Stairs are lowered from a ferry onto the rocky red beach of Bathurst Island, and a group of Sistagirls descend, waving like royalty.
"From drag queen to drag suitcase," says Jason De Santis wryly, as he and Sistagirl Nicole Miller lug their suitcases up the beach.
"I feel like we're walking up the bloody hill of Oxford Street now. I'm glad I've got thongs on. And they're on my feet!"
Also known as drag queen Foxy Empire, Mr De Santis supported the Sistagirls — Tiwi Island trans women — at their first Mardi Gras, and was part of the group of about 30 who travelled the 6,000-kilometre round trip to strut their stuff in Sydney for their debut at the city's iconic Mardi Gras parade last Saturday.
"It just went fabulous, we was all overjoyed, we couldn't even think that we was there," Ms Miller said.
"My heart was trembling, I couldn't believe it, I was over-excited."
The group spent several months crowdfunding so they could afford to strut their stuff down Oxford Street and show off their unique blend of LGBTIQ and Tiwi culture.
"The vibe as we were getting ready, it was quite exciting," Mr De Santis said.
"It wasn't until the girls actually got into the line with the float that they realised how big this was, and that there were people lined on the streets waiting just to see them."
Ms Miller said she felt embraced by the community as the Sistagirls paraded down Oxford Street.
"I was really happy with that too and all my other girls, the support and people around us, that was just explosive, I couldn't believe my eyes," she said.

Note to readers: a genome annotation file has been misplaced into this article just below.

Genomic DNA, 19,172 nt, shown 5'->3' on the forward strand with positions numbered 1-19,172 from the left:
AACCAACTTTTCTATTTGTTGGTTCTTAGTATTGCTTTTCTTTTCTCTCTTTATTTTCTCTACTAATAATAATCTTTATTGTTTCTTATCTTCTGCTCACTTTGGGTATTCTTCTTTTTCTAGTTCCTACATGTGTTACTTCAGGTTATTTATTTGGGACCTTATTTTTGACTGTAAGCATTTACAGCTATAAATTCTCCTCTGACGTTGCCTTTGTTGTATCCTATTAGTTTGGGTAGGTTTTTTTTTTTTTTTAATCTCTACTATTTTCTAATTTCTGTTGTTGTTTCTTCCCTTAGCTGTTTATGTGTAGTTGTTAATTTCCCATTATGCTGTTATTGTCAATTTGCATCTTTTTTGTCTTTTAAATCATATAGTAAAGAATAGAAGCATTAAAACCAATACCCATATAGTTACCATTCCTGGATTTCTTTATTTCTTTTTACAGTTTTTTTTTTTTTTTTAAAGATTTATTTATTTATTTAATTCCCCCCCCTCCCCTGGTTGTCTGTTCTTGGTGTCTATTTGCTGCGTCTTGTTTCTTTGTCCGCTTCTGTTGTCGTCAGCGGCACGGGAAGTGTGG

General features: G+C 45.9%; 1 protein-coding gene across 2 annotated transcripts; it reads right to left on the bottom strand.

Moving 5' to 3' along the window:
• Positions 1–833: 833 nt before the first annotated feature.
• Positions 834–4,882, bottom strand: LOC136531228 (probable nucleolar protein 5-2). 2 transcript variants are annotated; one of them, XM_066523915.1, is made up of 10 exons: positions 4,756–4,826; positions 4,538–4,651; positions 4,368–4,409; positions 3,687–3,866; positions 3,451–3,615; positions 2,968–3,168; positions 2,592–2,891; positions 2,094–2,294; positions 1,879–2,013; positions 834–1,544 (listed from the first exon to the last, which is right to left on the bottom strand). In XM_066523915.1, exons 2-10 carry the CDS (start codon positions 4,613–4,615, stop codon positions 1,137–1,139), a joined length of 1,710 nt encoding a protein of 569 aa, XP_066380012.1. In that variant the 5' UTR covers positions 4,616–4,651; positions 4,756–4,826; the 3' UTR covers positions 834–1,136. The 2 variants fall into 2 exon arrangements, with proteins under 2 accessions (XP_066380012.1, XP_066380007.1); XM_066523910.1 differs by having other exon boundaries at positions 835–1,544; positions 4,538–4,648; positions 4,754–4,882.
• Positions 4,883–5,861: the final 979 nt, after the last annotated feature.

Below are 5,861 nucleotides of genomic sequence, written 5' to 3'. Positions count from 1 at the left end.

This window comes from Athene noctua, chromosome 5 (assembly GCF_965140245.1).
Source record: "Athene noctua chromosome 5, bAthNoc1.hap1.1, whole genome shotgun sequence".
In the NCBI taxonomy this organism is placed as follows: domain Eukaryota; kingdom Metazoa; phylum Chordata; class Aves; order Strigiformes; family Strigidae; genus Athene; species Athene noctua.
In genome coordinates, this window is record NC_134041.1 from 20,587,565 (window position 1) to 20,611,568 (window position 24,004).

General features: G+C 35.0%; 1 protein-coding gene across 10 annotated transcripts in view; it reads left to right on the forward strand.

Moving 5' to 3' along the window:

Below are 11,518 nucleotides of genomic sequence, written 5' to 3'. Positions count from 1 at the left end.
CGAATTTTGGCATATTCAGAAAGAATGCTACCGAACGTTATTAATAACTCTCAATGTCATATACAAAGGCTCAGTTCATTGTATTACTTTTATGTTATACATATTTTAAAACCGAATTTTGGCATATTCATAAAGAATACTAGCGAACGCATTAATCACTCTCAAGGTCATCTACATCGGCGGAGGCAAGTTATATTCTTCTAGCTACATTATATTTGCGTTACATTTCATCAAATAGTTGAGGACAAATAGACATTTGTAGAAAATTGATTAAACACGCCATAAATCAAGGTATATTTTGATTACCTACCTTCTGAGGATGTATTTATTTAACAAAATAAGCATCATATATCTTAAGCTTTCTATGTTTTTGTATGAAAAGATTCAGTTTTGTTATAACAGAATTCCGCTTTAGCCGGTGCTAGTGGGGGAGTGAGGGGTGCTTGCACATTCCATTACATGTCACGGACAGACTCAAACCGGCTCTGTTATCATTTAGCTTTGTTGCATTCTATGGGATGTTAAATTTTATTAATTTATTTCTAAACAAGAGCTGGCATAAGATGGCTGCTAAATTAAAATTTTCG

"I'm glad I'm back home, it's just like I'm bringing Sydney back here."
The girls are already looking ahead to next year's march.
"I'm really looking forward to the following years of Mardi Gras and seeing how this NT float will grow and what it's going to look like, because the difference between now and three years ago when it started is huge," Mr De Santis said.
"I don't think the Sistagirls are never going to not be on a float now."
And he's extending a hand to the rest of the LGBTIQ community to join them.
"This year was about the Sistagirls, we set the bar now, but we want more of those people from the community," he said.
"From the desert to the sea, if you want to put your hand up do it, this is the introduction to the world out there that can support us."
But for now, the exhausted but happy group are back home on the island and keen to begin their recovery.
"After doing the golden mile in eight-inch heels, my feet are so sore," Mr De Santis said.
"I just can't wait to be eating fish, oysters, crab, anything that swims in the sea, I want it to be in my belly."